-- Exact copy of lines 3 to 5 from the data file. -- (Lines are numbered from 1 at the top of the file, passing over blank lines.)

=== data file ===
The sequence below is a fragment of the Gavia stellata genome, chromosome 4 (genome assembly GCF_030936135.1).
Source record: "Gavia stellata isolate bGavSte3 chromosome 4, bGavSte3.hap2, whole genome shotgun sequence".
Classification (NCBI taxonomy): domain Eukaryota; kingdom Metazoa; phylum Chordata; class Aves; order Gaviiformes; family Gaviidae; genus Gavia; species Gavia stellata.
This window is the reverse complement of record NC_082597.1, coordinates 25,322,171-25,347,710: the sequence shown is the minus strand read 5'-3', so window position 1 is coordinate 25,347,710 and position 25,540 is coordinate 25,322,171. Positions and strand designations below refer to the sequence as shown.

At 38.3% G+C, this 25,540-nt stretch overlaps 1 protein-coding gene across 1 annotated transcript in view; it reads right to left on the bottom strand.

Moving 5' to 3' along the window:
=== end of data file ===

Classification (NCBI taxonomy): domain Eukaryota; kingdom Metazoa; phylum Chordata; class Aves; order Gaviiformes; family Gaviidae; genus Gavia; species Gavia stellata.
This window is the reverse complement of record NC_082597.1, coordinates 25,322,171-25,347,710: the sequence shown is the minus strand read 5'-3', so window position 1 is coordinate 25,347,710 and position 25,540 is coordinate 25,322,171. Positions and strand designations below refer to the sequence as shown.

At 38.3% G+C, this 25,540-nt stretch overlaps 1 protein-coding gene across 1 annotated transcript in view; it reads right to left on the bottom strand.